Why Water Really Matters for People in the Toughest Places
By Amanda DeWitt
For people in the toughest places, safe, clean water is a precious commodity. Families often spend hours searching for it each day. And when they cannot find it, they may be left with no choice but to drink dirty water — knowing it could make them sick.
How can something so freely available for some be so scarce for others around the world? Here are five tough questions about water answered.
Do most people have clean water by now?
One in four people worldwide lacks access to safe, clean water. This is about 2 billion people. And nearly half of the world’s population does not have access to basic sanitation.
The numbers are shocking. It can be easy to wonder why we have not made more progress. Most people in the developing world do not have the water they need. The infrastructure simply does not exist. There are not enough water wells to service everyone in need — especially in rural areas.
In fact the lack of clean water and sanitation represents the most significant source of suffering on earth. Approximately 829,000 people die from this problem every.
Why does it matter where your water comes from?
It can be easy to assume water from lakes and other open sources are safe for human consumption. But that simply is not the case. Most open sources of water are contaminated by animals or contain deadly waterborne pathogens.
Drinking water from an open source, hand-dug well, or area shared by animals exposes people to dangerous diseases like cholera, typhoid, and dysentery. These diseases can cause fever, dehydration, and even death.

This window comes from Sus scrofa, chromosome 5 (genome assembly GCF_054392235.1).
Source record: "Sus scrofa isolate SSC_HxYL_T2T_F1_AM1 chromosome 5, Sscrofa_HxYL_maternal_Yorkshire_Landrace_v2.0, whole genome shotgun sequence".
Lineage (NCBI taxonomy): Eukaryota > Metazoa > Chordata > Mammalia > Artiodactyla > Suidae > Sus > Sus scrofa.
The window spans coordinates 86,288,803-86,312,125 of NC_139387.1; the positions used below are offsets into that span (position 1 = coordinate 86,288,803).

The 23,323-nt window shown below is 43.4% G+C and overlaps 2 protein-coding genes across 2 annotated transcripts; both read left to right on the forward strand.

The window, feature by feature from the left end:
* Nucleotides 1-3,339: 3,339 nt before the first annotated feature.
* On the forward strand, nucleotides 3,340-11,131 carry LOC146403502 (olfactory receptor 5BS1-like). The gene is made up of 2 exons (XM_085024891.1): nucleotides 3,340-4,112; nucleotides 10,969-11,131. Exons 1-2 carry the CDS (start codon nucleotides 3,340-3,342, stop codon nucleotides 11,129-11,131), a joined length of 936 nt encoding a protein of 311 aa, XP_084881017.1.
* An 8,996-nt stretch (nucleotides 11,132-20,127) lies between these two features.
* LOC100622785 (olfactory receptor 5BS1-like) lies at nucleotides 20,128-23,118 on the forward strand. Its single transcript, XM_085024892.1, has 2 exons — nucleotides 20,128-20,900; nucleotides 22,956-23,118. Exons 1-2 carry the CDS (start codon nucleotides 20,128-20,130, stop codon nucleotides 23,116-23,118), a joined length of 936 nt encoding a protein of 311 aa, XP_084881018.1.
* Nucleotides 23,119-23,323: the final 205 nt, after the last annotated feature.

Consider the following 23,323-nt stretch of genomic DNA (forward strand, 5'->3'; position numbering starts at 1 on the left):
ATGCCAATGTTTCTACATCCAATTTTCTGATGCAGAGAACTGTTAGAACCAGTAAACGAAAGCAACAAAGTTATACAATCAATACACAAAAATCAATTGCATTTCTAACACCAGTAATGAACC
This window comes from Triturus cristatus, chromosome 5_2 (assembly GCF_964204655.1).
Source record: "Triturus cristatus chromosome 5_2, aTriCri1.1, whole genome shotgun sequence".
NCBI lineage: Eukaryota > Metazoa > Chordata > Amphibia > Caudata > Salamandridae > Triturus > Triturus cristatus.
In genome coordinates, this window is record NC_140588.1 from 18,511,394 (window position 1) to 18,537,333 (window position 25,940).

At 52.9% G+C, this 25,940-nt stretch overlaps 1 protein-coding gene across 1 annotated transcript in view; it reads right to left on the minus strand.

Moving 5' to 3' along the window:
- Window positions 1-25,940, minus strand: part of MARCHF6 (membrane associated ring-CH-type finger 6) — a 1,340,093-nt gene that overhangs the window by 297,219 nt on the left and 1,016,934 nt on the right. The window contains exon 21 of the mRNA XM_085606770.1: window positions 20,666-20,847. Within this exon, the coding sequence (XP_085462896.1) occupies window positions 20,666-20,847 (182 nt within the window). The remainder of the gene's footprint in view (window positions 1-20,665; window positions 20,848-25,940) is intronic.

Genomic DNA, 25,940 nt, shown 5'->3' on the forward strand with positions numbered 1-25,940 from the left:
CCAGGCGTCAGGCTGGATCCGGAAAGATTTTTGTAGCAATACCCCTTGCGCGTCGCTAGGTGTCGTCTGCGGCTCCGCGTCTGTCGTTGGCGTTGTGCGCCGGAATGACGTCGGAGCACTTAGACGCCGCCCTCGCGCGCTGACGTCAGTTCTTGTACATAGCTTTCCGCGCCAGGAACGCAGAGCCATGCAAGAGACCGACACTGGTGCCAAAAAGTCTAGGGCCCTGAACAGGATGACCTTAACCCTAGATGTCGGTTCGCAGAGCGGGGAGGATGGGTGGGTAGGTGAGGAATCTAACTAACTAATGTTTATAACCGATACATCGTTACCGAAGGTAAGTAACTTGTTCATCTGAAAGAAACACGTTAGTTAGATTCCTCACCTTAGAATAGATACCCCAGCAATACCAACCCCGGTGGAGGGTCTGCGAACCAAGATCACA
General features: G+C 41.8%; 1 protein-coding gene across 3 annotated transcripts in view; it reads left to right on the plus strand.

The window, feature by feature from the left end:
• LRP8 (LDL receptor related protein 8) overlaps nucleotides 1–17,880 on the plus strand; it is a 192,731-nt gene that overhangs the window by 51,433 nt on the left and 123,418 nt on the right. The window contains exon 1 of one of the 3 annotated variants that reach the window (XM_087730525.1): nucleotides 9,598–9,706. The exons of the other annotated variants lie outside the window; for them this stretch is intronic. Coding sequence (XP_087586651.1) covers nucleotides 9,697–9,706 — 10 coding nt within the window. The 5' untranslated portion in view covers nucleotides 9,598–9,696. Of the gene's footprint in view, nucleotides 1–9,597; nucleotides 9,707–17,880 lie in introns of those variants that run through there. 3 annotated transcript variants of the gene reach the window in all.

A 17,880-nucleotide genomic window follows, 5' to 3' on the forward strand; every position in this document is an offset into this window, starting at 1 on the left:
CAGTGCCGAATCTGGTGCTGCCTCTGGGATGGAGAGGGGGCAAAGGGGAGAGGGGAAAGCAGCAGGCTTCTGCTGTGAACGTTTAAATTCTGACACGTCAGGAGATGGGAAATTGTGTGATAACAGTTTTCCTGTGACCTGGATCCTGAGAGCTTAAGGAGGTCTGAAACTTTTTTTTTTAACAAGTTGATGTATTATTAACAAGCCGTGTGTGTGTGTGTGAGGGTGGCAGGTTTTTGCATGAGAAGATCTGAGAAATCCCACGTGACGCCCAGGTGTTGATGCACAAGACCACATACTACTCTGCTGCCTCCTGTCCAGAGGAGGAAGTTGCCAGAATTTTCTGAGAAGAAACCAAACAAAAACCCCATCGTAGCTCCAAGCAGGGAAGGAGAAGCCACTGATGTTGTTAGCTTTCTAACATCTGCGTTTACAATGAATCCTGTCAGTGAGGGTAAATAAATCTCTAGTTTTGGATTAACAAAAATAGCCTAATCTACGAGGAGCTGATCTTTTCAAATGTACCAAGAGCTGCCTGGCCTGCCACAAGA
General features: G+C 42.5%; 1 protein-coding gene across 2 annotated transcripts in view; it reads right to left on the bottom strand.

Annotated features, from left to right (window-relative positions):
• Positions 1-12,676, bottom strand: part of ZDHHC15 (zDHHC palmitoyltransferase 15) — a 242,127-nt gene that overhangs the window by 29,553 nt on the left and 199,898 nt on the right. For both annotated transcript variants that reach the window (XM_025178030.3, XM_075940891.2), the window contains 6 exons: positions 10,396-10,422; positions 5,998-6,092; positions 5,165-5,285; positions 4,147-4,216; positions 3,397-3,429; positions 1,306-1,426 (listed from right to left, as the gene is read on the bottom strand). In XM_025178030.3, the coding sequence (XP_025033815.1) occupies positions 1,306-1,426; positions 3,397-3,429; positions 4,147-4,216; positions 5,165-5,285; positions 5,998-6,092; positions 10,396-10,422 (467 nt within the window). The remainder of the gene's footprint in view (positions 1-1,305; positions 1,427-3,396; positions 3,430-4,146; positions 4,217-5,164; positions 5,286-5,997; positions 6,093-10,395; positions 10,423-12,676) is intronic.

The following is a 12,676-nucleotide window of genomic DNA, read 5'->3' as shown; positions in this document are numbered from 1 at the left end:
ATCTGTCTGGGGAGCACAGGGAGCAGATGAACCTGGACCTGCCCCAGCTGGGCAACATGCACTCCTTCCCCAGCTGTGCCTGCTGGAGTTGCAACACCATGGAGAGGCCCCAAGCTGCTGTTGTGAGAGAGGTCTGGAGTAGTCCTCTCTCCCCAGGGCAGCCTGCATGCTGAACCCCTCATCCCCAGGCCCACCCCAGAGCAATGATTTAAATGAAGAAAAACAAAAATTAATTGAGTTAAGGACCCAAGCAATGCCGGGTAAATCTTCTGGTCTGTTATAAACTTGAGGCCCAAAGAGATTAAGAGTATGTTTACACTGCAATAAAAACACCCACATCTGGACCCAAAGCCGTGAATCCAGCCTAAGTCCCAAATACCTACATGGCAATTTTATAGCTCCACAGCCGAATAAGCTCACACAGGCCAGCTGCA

The dangers extend beyond drinking. Cooking, washing, or bathing in contaminated water can also expose individuals to disease.
How do wells protect people from waterborne diseases?
Water wells are designed to draw clean water from deep underground. A properly drilled well is sealed to ensure contaminants from the surrounding soil do not seep into the water. This also protects the well from collapsing on itself during flooding or extreme temperatures. A fence may be added to protect the well from animals in certain areas.
Before a well is opened for public use, the water is tested for pathogens to ensure it is safe from drinking. When needed a filtration or water treatment system can also be installed.
Why does it cost so much to drill a well?
At Unto® we work in the toughest places, where very few people have access to safe, clean water. Getting into these places is difficult. It costs more to survey the area and position a drilling rig in unreached areas.
The depth of the well also matters. Many times our teams have to drill down 50 to 100 meters before hitting water. They install a hand pump for easier use and a concrete base, seal, and drain to ensure the well lasts for years to come. Finally they train local villagers to maintain and repair the well as needed.
It may seem to cost a lot to drill a well, but each water well we drill or repair serves at least 500 people — and often many more. When you look at the total number of people served, the cost per person is quite low.
What makes Unto’s wells distinct?
Not only do we drill deep water wells in tough places where people have little-to-no access to clean water, we also work alongside local staff teams to complete the work.
As the humanitarian ministry of Cru®, with staff members mobilized in over 190 countries, we can get into areas many other organizations cannot reach. We work with trained ministry teams to identify areas where people need water most.
But that is just the beginning. At every well opening ceremony, our local teams and church partners share the message of eternal hope. Many times new churches are established near the new well. The gift of clean water transforms lives and communities physically and spiritually.
Provide TWICE the Clean Water for Families
One in four people worldwide lacks access to safe, clean water. This year Unto is drilling 74 new clean water wells and repairing 83 wells in 17 countries. Every dollar you give to help fund these projects will be DOUBLED by matching funds to provide safe, clean water and opportunities for people to hear about Jesus.
Published July 28, 2023
Amanda is a freelance writer whose work has appeared in Gift for Leadership, Kindred Spirit, and Christianity Today publications. She holds a M.A. in Media and Communication from Dallas Theological Seminary.